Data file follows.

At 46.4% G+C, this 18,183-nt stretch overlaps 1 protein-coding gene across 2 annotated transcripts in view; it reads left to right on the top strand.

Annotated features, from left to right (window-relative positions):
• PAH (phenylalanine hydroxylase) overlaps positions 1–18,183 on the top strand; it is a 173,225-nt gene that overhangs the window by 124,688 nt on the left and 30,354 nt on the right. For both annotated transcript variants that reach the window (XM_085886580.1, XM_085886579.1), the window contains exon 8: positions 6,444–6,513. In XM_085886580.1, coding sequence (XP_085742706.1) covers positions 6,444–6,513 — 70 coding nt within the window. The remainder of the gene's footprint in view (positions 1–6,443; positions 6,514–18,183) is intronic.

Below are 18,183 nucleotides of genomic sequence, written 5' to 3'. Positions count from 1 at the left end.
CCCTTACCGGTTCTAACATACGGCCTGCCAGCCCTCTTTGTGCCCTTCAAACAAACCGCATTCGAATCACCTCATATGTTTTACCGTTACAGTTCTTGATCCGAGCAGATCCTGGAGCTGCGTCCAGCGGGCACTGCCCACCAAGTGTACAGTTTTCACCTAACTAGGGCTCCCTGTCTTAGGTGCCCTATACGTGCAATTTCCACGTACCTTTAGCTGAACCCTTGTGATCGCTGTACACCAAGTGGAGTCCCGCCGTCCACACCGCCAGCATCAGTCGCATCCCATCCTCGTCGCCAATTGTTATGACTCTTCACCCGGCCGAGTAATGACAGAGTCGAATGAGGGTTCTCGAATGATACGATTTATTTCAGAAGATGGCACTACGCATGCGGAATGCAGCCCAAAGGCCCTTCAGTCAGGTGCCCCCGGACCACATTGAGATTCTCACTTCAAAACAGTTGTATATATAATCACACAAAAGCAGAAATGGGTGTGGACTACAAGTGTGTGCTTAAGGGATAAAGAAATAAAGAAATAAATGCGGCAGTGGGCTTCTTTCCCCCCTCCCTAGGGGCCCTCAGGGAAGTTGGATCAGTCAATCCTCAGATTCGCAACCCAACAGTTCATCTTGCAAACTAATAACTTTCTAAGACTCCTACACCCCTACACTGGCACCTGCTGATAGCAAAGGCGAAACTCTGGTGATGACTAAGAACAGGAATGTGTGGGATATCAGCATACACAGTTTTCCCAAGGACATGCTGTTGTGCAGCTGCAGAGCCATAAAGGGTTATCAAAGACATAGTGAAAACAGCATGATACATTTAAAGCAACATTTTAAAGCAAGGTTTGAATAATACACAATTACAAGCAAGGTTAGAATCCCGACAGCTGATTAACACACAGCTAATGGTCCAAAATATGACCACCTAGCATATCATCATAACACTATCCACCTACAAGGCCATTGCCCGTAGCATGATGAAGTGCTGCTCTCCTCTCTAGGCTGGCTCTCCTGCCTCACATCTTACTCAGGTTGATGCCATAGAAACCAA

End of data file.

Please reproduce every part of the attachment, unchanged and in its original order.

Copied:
At 46.4% G+C, this 18,183-nt stretch overlaps 1 protein-coding gene across 2 annotated transcripts in view; it reads left to right on the top strand.

Annotated features, from left to right (window-relative positions):
• PAH (phenylalanine hydroxylase) overlaps positions 1–18,183 on the top strand; it is a 173,225-nt gene that overhangs the window by 124,688 nt on the left and 30,354 nt on the right. For both annotated transcript variants that reach the window (XM_085886580.1, XM_085886579.1), the window contains exon 8: positions 6,444–6,513. In XM_085886580.1, coding sequence (XP_085742706.1) covers positions 6,444–6,513 — 70 coding nt within the window. The remainder of the gene's footprint in view (positions 1–6,443; positions 6,514–18,183) is intronic.

Below are 18,183 nucleotides of genomic sequence, written 5' to 3'. Positions count from 1 at the left end.
CCCTTACCGGTTCTAACATACGGCCTGCCAGCCCTCTTTGTGCCCTTCAAACAAACCGCATTCGAATCACCTCATATGTTTTACCGTTACAGTTCTTGATCCGAGCAGATCCTGGAGCTGCGTCCAGCGGGCACTGCCCACCAAGTGTACAGTTTTCACCTAACTAGGGCTCCCTGTCTTAGGTGCCCTATACGTGCAATTTCCACGTACCTTTAGCTGAACCCTTGTGATCGCTGTACACCAAGTGGAGTCCCGCCGTCCACACCGCCAGCATCAGTCGCATCCCATCCTCGTCGCCAATTGTTATGACTCTTCACCCGGCCGAGTAATGACAGAGTCGAATGAGGGTTCTCGAATGATACGATTTATTTCAGAAGATGGCACTACGCATGCGGAATGCAGCCCAAAGGCCCTTCAGTCAGGTGCCCCCGGACCACATTGAGATTCTCACTTCAAAACAGTTGTATATATAATCACACAAAAGCAGAAATGGGTGTGGACTACAAGTGTGTGCTTAAGGGATAAAGAAATAAAGAAATAAATGCGGCAGTGGGCTTCTTTCCCCCCTCCCTAGGGGCCCTCAGGGAAGTTGGATCAGTCAATCCTCAGATTCGCAACCCAACAGTTCATCTTGCAAACTAATAACTTTCTAAGACTCCTACACCCCTACACTGGCACCTGCTGATAGCAAAGGCGAAACTCTGGTGATGACTAAGAACAGGAATGTGTGGGATATCAGCATACACAGTTTTCCCAAGGACATGCTGTTGTGCAGCTGCAGAGCCATAAAGGGTTATCAAAGACATAGTGAAAACAGCATGATACATTTAAAGCAACATTTTAAAGCAAGGTTTGAATAATACACAATTACAAGCAAGGTTAGAATCCCGACAGCTGATTAACACACAGCTAATGGTCCAAAATATGACCACCTAGCATATCATCATAACACTATCCACCTACAAGGCCATTGCCCGTAGCATGATGAAGTGCTGCTCTCCTCTCTAGGCTGGCTCTCCTGCCTCACATCTTACTCAGGTTGATGCCATAGAAACCAA